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The Valley Palace Project : Towards A More Productive Architecture for the Contemporary City

Part 1 Project 2010
Elly Ward
London Metropolitan University | UK
The Valley Palace Project takes an abandoned ASDA warehouse and transforms it into a civic recreation facility providing an experience and programme of activities similar to that which one might normally find in a country park. Though the idea of creating a false landscape inside an industrial building surrounded by natural countryside may seem perverse, it is driven by the inaccessibility of open green space nearby and offers a sustainable and spectacular solution for a disused leasehold premises.

On one level, the proposal is simply a pragmatic response to the local impacts of growth and development: due to its rapid expansion programme, Didcot has an urgent requirement for outdoor recreational space but limited public funds available; at the same time several of Didcot’s huge warehouses have been sitting vacant for some time - bingo. However, the project also responds to a much broader set of issues around the notion of ‘productivity’.

Dormant warehouse space in the UK has recently risen to record levels as tenants of established areas such as Southmead Industrial Park vacate leaving these previously sufficient sites to potential decay. Commercial landlords are being forced to consider alternative tenants and the possibilities for adaptive re-use afforded by the long, wide spans of a huge industrial shed are endless, with a little imagination.

In this scenario the Council is assumed as client and, unable to afford any of the surrounding agricultural land scheduled for development, a deal has been struck with one particular warehouse owner that offers an experimental change of land use designation with assurances against future compulsory purchase in exchange for a short term lease and assistance towards certain improvements.

By using a series of lo-fi solutions and ready-made structures to create a scattering of multi-use, narrative interior elements, with only a light touch and subtle manipulation of the existing fabric, the retrofit design joyfully exploits its existing industrial features and in doing so enjoys considerable financial and environmental benefits too.

This combination of pragmatism, playfulness, mundanity and magic ultimately result in a uniquely delightful amenity for the public of Didcot and beyond.

Welcome to Valley Palace.

Elly Ward

The studio started the year with an ambition to engage with the factors shaping the places where we live and work. Not the much-mapped nodes of London, Paris or Venice but the Thames Valley, the post-suburban 'city' par excellence. Each student spent the year investigating a different ‘park of production’ within the Thames watershed, encouraged to appraise the physical and social topography with an open mind.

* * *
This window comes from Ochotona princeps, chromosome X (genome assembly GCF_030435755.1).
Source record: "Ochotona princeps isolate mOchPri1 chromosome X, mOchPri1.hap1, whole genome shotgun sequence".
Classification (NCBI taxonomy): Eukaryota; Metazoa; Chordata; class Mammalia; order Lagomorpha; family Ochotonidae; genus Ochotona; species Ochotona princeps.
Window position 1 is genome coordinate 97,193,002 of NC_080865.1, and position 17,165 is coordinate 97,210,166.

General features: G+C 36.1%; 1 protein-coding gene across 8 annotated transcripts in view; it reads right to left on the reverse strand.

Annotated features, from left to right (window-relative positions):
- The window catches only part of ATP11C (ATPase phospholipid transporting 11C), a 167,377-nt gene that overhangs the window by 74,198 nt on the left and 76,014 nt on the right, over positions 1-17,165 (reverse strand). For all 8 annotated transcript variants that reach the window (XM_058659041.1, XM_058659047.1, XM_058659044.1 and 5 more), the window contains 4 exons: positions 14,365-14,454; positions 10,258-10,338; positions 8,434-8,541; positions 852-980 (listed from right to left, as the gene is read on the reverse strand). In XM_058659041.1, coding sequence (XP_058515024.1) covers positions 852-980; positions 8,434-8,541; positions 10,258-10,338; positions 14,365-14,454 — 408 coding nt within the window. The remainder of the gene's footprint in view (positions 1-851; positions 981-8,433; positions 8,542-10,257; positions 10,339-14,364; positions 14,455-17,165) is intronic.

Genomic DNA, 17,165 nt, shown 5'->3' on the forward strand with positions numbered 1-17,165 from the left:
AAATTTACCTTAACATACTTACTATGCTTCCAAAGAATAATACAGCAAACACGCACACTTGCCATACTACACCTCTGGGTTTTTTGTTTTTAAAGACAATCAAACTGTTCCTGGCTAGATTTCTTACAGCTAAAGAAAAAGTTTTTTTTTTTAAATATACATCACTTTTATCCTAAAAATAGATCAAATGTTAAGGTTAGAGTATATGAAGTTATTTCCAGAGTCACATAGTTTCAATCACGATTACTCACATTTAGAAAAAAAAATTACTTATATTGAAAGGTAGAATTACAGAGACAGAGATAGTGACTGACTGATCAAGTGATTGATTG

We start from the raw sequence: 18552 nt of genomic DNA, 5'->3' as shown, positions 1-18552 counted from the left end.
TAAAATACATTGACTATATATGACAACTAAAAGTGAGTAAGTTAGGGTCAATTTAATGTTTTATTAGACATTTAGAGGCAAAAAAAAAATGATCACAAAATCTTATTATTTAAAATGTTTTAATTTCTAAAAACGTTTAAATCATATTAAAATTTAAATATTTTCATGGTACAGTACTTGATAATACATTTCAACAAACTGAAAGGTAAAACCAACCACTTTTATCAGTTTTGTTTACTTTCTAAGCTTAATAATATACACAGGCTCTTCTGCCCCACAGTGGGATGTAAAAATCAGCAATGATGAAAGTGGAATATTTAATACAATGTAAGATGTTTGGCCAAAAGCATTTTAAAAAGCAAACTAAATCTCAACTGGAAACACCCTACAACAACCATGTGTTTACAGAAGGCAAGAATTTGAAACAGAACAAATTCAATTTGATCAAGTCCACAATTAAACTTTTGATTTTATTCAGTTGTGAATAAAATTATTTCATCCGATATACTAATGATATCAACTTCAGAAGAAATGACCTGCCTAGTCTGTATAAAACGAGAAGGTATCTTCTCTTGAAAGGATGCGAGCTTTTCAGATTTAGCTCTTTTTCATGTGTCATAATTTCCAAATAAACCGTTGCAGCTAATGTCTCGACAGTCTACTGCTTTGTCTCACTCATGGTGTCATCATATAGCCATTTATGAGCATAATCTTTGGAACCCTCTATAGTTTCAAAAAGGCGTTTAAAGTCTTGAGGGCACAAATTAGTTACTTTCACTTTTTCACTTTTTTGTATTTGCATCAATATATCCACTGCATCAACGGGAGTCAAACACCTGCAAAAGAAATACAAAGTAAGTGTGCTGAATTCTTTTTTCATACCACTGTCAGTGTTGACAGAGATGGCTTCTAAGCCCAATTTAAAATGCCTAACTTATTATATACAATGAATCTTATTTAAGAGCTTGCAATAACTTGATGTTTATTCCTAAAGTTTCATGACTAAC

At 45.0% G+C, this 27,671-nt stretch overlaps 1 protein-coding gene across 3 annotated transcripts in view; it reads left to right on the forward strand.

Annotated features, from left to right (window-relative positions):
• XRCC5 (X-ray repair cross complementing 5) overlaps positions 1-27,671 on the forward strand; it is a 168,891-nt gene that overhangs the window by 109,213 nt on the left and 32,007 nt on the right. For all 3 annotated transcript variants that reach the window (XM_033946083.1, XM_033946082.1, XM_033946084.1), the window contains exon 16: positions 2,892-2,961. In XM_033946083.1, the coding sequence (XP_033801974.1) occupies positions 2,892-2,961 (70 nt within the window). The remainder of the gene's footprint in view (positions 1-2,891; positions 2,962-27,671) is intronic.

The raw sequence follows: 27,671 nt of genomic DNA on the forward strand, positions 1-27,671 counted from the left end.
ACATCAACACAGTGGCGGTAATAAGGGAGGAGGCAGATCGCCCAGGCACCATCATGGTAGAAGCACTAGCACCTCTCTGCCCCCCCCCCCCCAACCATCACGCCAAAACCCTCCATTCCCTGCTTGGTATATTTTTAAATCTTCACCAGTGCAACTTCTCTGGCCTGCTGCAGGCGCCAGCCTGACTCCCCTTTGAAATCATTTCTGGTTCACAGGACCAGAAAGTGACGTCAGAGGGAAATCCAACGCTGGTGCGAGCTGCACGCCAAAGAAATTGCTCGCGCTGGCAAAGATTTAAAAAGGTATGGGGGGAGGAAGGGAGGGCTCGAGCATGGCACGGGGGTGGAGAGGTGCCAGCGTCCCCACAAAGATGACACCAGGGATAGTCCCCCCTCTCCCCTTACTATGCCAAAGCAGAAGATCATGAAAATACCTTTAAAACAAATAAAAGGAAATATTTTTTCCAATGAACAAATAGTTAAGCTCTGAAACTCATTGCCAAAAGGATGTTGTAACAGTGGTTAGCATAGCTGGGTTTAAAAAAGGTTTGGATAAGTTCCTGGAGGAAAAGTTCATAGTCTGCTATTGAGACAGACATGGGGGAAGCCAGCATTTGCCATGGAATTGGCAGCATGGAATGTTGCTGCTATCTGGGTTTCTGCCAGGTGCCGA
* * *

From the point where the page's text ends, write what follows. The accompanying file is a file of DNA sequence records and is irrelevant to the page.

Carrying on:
Elly interpreted the initial research propositions with vim. Her investigations into the Southmead Industrial Estate in South Oxfordshire used an inventive range of methods; interviewing the residents of a local caravan park, befriending distribution centre managers, council officials and power station operatives for access-all-areas tours and setting up her own live post on a ‘Truckers’ online forum. Rarely do undergraduate students demonstrate such a high level of genuine engagement with the population of their project and Elly has expertly filtered her research and brought it to bear upon a spatial problem.

Elly's project grapples with the maligned form of the contemporary industrial warehouse; her specific paragon, an abandoned ASDA distribution warehouse at the heart of Didcot. Her non-judgmental and careful study of the site's context and construction allowed her to use its architectural potential to identify alternative approaches to managing the negative aspects of change, presenting low-cost, short term, creative and viable solutions for building re-use.

The project's success lies in its ability to place personal experience, intuition and aesthetic ambition within a professional context. Both contingent and strategic, it uses an economy of means, and identifies opportunities within the shifting economies and bureaucratic aspirations of a particular place at a particular moment of time.

Elly took real ownership of her project from the start, pushing the narrative and developing entirely appropriate means of representation. Her Valley Palace has all the optimistic zeal of the establishment of the first church in a pioneer's gold rush town and the progressiveness of London’s first public subscription circulating library in 1841.

It is a significant project, providing a compelling, non-ironic contribution to a critical debate in a little considered context.


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